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  1. #1
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    using BETWEEN misses a few records

    Sample queries:

    PHP Code:
    $query "SELECT item_name, rec_code FROM menu_item WHERE item_name BETWEEN 'A' AND 'G' ";
    $query "SELECT item_name, rec_code FROM menu_item WHERE item_name BETWEEN 'H' AND 'P' ";
    $query "SELECT item_name, rec_code FROM menu_item WHERE item_name BETWEEN 'Q' AND 'Z' "
    Sample item_name in DB

    Aardvark
    Ham Sandwich
    Palomino
    panda
    Rhino Pie
    Zebra soup

    using the above queries MySQL fails to return Zebra soup and also misses panda
    Any ideas why this might occur?
    Last edited by phpPete; Sep 3, 2002 at 20:24.


  2. #2
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    At a guess, it looks like the upper bound isn't considered. So "between 'H' and 'P'" will get anything starting with H, I, J, K, L, M, N, O.

    That could be wrong, but it's worth trying. Alter the second of those selects to "between 'H' and 'Q'" and see whether Panda comes back. If so, you'll know where the problem lies.

  3. #3
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    OK..this solves my problem:
    A - Gz
    H - Pz
    Q - Zz

    I mistakenly assumed BETWEEN was inclusive.


  4. #4
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    OK...the final solution is to dump BETWEEN and go this route:

    item_name >= 'A' and item_name < 'H' ...
    item_name >= 'H' and item_name < 'Q'...
    item_name >= 'Q' and item_name < CHAR(ORD('Z')+1)

    as recommended by Paul Dubois, author MySQL


  5. #5
    SQL Consultant gold trophysilver trophybronze trophy
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    BETWEEN is inclusive

    i've seen this question before somewhere

    when you first presented it, it wasn't clear that the field being tested is bigger than 1 character

    if you're going to use BETWEEN but just test the first letter of a larger field, then you have to fudge the boundaries awkwardly --
    Code:
     where item_name between 'H' and 'Pzzzz'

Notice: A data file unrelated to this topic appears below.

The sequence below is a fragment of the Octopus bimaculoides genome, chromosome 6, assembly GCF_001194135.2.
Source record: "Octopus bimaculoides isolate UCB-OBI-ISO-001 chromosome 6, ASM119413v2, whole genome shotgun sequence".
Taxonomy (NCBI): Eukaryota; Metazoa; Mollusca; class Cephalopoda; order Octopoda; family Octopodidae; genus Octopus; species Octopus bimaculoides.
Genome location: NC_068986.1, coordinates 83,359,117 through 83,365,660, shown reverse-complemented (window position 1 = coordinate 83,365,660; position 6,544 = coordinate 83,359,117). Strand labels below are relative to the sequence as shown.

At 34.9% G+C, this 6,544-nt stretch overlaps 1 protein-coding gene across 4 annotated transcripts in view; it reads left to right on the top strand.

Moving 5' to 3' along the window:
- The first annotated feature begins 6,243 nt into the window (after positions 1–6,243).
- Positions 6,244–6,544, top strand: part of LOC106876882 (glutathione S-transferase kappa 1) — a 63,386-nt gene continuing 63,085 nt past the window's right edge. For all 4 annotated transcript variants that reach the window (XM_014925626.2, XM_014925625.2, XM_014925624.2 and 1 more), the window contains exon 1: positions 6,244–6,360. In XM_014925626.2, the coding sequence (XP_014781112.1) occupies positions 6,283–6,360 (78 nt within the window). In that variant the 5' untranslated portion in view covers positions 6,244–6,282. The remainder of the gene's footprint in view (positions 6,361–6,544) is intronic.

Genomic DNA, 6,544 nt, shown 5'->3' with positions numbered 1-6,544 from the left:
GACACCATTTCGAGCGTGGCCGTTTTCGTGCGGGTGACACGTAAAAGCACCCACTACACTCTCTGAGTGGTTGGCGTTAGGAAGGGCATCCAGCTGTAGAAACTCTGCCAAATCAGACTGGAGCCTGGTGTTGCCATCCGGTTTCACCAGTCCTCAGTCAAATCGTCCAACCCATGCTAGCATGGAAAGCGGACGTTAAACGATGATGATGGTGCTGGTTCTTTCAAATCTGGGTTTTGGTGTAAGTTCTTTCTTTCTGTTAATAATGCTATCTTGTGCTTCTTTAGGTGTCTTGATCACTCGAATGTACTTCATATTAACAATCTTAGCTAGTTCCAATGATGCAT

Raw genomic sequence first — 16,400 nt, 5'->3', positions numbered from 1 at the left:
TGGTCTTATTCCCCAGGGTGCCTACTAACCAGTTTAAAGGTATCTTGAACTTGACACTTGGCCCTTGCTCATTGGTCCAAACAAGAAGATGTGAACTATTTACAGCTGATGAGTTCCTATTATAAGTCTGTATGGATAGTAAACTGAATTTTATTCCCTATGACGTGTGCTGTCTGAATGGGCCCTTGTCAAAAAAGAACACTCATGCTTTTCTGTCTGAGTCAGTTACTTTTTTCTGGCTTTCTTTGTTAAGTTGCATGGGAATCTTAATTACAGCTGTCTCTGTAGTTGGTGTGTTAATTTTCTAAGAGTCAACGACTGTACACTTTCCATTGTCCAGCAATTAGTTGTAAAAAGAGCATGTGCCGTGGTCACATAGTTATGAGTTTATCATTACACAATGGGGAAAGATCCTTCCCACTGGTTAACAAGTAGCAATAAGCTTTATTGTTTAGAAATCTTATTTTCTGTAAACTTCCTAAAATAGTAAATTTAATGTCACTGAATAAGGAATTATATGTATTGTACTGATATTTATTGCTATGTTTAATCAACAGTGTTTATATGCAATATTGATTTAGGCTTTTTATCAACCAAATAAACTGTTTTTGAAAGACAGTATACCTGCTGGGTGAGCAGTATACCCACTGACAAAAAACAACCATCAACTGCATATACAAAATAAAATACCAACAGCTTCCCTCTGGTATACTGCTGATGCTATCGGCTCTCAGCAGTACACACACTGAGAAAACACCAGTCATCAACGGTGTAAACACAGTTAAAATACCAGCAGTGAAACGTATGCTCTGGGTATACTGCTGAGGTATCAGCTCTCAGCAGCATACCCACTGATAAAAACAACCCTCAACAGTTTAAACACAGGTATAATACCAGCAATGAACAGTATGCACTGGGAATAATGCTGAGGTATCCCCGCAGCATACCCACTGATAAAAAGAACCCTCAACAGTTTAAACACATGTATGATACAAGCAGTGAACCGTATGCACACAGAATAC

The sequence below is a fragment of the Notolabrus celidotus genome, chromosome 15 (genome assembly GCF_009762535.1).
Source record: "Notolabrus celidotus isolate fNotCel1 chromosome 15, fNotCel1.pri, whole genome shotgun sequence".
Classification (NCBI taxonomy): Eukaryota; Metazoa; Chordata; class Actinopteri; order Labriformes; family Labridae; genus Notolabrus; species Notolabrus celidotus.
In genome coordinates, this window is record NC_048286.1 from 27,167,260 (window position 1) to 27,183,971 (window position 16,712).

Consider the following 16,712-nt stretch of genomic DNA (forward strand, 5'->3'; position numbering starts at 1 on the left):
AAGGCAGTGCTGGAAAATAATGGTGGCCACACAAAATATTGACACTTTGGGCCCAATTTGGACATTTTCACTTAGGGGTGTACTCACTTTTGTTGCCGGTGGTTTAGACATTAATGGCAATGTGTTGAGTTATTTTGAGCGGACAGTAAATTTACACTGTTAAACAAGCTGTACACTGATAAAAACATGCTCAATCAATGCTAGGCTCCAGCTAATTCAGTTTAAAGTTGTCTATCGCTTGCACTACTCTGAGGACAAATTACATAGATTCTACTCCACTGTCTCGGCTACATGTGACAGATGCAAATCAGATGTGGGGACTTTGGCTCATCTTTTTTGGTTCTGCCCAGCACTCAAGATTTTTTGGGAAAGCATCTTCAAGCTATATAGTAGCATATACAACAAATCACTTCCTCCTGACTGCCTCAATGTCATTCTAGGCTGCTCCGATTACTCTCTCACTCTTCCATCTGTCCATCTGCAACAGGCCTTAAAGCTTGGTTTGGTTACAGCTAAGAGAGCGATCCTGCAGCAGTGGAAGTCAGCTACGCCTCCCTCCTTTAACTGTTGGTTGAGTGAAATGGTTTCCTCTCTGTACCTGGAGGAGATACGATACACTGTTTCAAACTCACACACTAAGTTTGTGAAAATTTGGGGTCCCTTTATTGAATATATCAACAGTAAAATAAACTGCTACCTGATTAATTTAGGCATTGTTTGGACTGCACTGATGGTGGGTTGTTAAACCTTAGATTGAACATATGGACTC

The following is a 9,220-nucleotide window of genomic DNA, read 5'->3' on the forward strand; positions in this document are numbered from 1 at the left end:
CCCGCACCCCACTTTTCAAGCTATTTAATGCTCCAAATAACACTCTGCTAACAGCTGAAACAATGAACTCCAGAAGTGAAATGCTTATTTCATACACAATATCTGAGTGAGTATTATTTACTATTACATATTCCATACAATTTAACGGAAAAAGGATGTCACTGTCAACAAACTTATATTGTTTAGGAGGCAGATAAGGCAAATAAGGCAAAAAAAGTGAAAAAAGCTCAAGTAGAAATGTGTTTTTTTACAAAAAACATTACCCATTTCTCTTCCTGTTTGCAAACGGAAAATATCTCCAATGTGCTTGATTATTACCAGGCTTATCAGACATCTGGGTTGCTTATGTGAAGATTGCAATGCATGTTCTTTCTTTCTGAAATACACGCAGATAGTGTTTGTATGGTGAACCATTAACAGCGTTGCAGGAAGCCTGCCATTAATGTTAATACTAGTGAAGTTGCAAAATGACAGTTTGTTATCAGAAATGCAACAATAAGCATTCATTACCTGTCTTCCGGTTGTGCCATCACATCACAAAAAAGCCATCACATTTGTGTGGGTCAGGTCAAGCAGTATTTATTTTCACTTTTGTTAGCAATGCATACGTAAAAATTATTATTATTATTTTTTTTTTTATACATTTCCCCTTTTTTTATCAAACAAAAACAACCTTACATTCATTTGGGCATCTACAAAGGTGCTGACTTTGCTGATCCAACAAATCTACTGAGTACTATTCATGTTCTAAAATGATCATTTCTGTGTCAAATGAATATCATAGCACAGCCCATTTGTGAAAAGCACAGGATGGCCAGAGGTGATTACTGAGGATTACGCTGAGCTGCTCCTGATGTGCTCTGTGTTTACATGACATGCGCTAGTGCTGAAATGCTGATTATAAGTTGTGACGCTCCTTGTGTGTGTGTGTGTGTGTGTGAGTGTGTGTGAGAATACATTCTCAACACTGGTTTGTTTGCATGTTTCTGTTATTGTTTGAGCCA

which theoretically will still let 'Pzzzzzz' slip through

    why not just use ordinary inequality tests --
    Code:
     where item_name >= 'H' and item_name < 'Q'
    when parsing BETWEEN, the database has to convert it anyway, using two "or equal" conditions, so why not take the bull by the horns and make the upper bound an inequality yourself

    that way you cover the alphabet cleanly

    note for mattr: BETWEEN is perfectly standard
    rudy.ca | @rudydotca
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  6. #6
    SQL Consultant gold trophysilver trophybronze trophy
    r937's Avatar
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    whoa, i guess i wasn't fast enough

    that last one,
    Code:
    item_name >= 'Q' and item_name < CHAR(ORD('Z')+1)
    uses non-standard sql, so i would just say
    Code:
    item_name >= 'Q'
    which has the same effect

    well, not exactly the same effect, just as far as letters of the alphabet are concerned

    rudy

  7. #7
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    PHP Code:
    item_name >= 'Q' 
    That's nifty. I should have thought of that in the first place, so it's sort of a catch all for the last range.


  8. #8
    Database Jedi MattR's Avatar
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    Originally posted by r937
    note for mattr: BETWEEN is perfectly standard
    LOL, yes I know BETWEEN is, but is using it on VAR/CHAR data like that standard? I've been reading and I can't find anything on the topic of BETWEEN and single-char clauses.


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